Often hikers in Korea, like the ones you see in the above picture, bring a lunch with them and have a picnic on the summits of mountains here. Surak mountain is no different and if you didn’t bring a lunch there is of course always an enterprising odashi willing to sell you one:

High up on the mountain there is a group of odashis that sell snacks, ramen noodles, Gatorades, water, etc. to hikers. These guys are making a small fortune by, for example selling ramen noodles for four dollars a bowl and their other items are similarly over-priced. You have to admire them though for carrying all those coolers of stuff up the mountain early in the morning every day and then hiking back down the mountain at the end of day with their coolers and whatever they didn’t sell.

What else you have to admire about these guys was that they actually have trash bags to put everyone’s garbage in, instead of leaving it up on the mountain as is commonly done in Korea. These guys actually went around with the trash bags and picked up people’s trash from them. They actually do a fairly good job keeping the upper reaches of the mountain clean considering the amount of hikers up there every day.

Anyway, if you are determined to reach the actual summit of the mountain, just follow the crowds towards it. The mountain actually does get crowded towards the summit compared to the trail you hiked up the mountain on because all the trails leading up the mountain in various directions converge on the summit.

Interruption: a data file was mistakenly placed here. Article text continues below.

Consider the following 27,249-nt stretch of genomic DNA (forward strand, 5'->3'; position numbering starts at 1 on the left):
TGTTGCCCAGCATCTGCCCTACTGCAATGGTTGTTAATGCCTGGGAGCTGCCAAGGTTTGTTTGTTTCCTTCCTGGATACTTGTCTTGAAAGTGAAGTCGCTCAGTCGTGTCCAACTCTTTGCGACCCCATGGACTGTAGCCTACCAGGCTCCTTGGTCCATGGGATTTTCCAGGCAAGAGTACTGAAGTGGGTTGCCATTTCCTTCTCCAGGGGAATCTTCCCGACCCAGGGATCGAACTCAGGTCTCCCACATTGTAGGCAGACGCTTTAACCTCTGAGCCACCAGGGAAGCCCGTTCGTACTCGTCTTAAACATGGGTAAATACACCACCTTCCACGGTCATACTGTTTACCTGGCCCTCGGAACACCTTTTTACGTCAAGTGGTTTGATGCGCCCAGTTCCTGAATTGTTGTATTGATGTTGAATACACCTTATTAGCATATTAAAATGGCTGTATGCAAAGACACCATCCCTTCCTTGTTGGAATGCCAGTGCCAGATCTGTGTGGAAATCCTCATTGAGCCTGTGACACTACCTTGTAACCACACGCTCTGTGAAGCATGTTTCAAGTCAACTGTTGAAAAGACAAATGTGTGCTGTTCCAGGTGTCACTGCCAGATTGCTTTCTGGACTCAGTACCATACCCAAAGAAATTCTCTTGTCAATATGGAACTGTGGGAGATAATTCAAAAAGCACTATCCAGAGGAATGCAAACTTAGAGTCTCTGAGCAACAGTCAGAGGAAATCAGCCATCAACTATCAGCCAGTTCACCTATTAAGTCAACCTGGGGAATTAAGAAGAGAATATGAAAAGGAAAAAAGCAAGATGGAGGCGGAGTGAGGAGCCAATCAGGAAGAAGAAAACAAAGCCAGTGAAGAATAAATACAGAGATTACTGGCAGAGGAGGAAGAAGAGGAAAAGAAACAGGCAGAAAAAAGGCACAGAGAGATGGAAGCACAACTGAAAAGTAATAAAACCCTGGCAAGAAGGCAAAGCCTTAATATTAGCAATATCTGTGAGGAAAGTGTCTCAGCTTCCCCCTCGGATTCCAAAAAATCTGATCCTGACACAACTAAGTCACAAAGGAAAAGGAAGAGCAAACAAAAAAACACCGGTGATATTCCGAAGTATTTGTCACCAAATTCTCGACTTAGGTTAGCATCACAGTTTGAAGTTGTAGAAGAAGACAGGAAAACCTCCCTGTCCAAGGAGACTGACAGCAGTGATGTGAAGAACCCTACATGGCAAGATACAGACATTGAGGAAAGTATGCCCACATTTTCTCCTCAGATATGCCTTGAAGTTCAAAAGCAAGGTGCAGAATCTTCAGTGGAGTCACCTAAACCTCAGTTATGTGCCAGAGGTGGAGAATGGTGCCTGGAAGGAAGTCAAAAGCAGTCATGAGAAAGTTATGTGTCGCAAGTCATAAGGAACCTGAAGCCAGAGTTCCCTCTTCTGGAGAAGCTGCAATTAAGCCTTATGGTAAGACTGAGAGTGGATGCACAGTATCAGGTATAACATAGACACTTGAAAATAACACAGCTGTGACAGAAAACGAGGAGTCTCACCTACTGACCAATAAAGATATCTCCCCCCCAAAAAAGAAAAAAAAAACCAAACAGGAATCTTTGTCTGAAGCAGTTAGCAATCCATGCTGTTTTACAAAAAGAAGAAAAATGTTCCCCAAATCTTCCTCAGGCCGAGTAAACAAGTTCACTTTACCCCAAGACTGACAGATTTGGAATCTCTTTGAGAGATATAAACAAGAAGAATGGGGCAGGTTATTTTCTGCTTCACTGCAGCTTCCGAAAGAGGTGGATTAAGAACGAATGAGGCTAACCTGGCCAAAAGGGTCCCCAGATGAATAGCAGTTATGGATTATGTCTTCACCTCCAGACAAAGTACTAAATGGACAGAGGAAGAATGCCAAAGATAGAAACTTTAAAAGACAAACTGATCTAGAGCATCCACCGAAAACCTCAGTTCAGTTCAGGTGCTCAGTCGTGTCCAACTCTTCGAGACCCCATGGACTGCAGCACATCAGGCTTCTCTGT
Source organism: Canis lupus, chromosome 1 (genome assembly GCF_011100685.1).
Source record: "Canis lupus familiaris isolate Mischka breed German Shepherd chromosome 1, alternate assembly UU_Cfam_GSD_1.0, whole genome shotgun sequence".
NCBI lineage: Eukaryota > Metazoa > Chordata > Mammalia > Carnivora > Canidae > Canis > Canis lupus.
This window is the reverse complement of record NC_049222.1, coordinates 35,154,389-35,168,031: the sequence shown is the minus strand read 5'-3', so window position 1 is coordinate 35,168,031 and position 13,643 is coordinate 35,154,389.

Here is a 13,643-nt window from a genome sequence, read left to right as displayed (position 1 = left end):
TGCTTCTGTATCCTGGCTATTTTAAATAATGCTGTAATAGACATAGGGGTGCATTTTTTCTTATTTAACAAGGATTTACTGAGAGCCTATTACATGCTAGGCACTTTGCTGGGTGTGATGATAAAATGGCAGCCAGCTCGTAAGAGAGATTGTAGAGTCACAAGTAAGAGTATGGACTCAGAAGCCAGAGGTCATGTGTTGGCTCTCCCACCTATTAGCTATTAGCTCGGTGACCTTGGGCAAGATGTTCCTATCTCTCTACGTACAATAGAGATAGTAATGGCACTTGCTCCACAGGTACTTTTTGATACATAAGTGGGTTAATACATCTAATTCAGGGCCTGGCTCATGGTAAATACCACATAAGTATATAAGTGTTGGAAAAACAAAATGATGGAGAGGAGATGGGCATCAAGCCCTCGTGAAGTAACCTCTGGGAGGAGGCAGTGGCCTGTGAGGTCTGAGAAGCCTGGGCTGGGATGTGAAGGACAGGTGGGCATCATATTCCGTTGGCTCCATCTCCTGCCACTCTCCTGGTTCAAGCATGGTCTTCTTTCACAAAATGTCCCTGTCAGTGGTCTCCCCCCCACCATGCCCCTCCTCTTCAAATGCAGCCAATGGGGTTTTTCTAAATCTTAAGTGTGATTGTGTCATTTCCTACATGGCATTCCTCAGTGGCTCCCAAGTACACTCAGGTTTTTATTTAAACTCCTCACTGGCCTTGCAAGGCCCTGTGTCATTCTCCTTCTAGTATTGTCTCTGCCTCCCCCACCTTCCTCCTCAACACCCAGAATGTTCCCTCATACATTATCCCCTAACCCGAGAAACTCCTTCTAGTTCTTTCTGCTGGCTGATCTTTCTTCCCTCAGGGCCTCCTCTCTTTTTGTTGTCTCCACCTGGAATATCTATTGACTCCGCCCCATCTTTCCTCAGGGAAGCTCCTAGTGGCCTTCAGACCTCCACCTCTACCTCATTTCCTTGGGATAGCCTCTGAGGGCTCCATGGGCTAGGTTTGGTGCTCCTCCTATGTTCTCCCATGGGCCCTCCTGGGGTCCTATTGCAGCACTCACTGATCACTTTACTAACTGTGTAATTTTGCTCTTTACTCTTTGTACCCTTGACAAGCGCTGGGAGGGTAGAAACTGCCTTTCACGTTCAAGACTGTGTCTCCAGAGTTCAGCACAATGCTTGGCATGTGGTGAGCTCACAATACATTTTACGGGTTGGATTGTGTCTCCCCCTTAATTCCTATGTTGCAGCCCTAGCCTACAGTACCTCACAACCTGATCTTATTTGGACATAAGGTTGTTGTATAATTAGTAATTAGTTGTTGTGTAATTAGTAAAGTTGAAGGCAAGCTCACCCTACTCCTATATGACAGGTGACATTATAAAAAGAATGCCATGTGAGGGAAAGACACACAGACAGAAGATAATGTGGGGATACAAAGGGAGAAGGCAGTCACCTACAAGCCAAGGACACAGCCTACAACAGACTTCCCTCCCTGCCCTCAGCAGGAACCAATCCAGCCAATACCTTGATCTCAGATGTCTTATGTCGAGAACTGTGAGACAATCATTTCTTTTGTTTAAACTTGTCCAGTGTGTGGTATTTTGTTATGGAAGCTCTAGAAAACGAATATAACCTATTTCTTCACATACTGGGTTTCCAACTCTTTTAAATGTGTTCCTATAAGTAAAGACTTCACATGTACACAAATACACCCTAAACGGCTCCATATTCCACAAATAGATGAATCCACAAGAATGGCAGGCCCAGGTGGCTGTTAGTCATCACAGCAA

Here is view looking towards the summit from the trail:

If you look closely you can see the Korean flag, known as a Taeguki waving on the summit. Once up on the summit you will have to wait your turn to stand on top because there is literally a long line waiting to reach the mountain’s summit and have their picture taken with the Taeguki. When you eventually reach your turn to stand on the summit, you will be rewarded with a spectacular view of Uijongbu to the north:

Additionally you have a dramatic view from the summit of Dobong mountain to the west:

If you look really closely on the above picture you can actually see Camp Jackson where the USFK Non-commissioned Officer and KATUSA training academy is located on the slopes of Dobong mountain just above overpass.

Here is the view from the summit looking towards the south:

Once again if you look closely you can see hikers sitting on the various rocky pinnacles of the mountain. Also notice the increased smog towards the south because of the polluted air over Seoul. Uijongbu has plenty of smog as well, but it’s air is noticeably cleaner than Seoul’s.

From the summit you have the option of taking a number of different trails back down the mountain or just retracing your steps back to Jang-am Station. If you are a US military servicemember an option for you is to hike down the eastern slope of the mountain towards Camp Stanley. The middle trail on the mountain’s east side pictured on the prior map actually ends right next to Camp Stanley. At Camp Stanley you can grab a military bus to Camp Red Cloud where you can transfer to another bus back to which ever military installation you are stationed at.

Overall, the mountain is easy to access from both Uijongbu and Seoul and offers spectacular scenery, multiple waterfalls, and even a bit of rock climbing for those looking for a challenging day hike. The mountain may not be quite as picturesque as it’s more popular neighbor Dobongsan, but is definitely worthy of sharing the same neighborhood with it.